Anurag Kashyap: Didn’t mean to hurt Sikh community

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Filmmaker Anurag Kashyap, whose film MANMARZIYAAN has reportedly upset some Sikhs, says the Abhishek Bachchan, Taapsee Pannu and Vicky Kaushal-starrer is a story of three persons and not Sikhism. He is sorry though the intention was not to hurt the community.

According to a report, members of the Sikh community in Ambala expressed displeasure over a scene in MANMARZIYAAN in which Abhishek and Taapsee, who play a Sikh couple, have been shown smoking.

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In response, Kashyap tweeted on Wednesday: "MANMARZIYAAN is a story of three individuals and not their religion. I am sorry if anyone feels genuinely hurt, but I would also request that please don't make this unnecessary political because it's not."

"I have always put out things the way they are without an agenda. Technology does not allow us to cut a scene and it affects the storytelling. So, I definitely cannot do that now. To those whose hurt is genuine, I offer a genuine apology, that wasn't my intention."

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"And for those who are doing it for attention, I am glad you have got the attention."

The filmmaker is out of India, and he came across the report about certain Sikhs feeling offended by the smoking scene.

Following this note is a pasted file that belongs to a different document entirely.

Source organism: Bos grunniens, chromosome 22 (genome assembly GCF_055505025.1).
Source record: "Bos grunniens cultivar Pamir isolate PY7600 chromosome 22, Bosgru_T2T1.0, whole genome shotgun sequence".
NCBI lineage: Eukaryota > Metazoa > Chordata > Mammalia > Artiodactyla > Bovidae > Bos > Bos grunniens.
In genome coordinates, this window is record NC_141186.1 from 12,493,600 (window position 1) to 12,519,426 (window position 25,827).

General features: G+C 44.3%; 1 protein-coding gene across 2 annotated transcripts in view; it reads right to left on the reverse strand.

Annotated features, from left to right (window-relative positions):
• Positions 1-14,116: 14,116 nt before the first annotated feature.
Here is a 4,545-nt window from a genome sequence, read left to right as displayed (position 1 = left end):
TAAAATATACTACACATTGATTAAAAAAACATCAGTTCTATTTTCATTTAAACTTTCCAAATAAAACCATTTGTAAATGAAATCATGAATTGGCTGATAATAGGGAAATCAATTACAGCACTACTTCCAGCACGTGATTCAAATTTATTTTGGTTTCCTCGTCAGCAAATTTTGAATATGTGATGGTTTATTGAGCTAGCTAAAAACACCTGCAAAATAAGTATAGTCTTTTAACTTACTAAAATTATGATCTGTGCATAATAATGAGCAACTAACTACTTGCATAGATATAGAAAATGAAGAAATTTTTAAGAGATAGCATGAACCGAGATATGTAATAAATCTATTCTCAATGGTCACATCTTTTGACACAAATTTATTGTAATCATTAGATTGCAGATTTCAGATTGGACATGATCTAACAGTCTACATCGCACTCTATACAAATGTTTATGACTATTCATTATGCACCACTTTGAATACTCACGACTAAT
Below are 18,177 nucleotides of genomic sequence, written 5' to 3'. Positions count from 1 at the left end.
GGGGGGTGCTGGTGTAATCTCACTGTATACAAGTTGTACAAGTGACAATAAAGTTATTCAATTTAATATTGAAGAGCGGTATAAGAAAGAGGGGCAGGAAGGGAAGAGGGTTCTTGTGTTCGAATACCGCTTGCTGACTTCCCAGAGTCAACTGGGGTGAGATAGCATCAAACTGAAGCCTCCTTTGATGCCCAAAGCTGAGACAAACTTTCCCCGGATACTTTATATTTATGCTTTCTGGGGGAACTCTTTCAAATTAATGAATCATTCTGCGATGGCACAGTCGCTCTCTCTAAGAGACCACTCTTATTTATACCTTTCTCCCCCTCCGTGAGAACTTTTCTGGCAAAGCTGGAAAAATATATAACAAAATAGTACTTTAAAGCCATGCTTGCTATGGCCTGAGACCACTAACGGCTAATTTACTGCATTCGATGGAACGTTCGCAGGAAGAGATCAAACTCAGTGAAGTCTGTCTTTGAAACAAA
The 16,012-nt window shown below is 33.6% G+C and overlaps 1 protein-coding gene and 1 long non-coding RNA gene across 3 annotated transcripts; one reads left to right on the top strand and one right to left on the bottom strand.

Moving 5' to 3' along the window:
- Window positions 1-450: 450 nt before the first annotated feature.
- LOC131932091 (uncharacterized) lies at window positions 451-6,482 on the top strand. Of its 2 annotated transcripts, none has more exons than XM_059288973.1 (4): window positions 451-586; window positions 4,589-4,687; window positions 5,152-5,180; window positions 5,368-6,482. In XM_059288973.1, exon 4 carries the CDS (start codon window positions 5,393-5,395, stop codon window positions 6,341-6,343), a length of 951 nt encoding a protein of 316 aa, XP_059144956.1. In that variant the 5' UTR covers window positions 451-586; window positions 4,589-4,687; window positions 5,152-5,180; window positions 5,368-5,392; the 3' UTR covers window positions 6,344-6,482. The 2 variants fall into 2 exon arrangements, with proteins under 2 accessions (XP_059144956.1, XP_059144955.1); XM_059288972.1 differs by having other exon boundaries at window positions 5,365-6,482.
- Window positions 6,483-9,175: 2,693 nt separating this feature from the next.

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He clarified: "This film is not commenting on a community, it talks about individuals and their choices. Every step of the way, we asked for guidance from Sikh people for the film. When we shot the sequence in Gurudwara, we were told we can't shoot them getting married as it can't be faked. So we made the actors do only 'mattha tekna'."

The "No Smoking" director said when the team was shooting scenes, no crew member was allowed to smoke inside the houses.

"When we shot the smoking scene, it was shot on the street and there were close to 150 people watching the shoot. We asked before doing the scene and were told that he has to take the turban off before he smokes away from his house.

"We were also shown how Robbie (Abhishek) should take the turban off with both hands and how he should hand it over and how the cousin should take it. Most of the 150 people in the crowd were Sikhs and we were told that's how it is."

He said what they created was on the basis of what they saw and after discussions.

"It was never the intention to hurt the community and why would we do that when we got so much love from them. The people of Amritsar opened their hearts and doors to us and everything was done with the utmost care. We wanted to show things the way they are. No religion teaches crime or anything anti-humanity, yet those things happen. It doesn't mean they are offending the religion."

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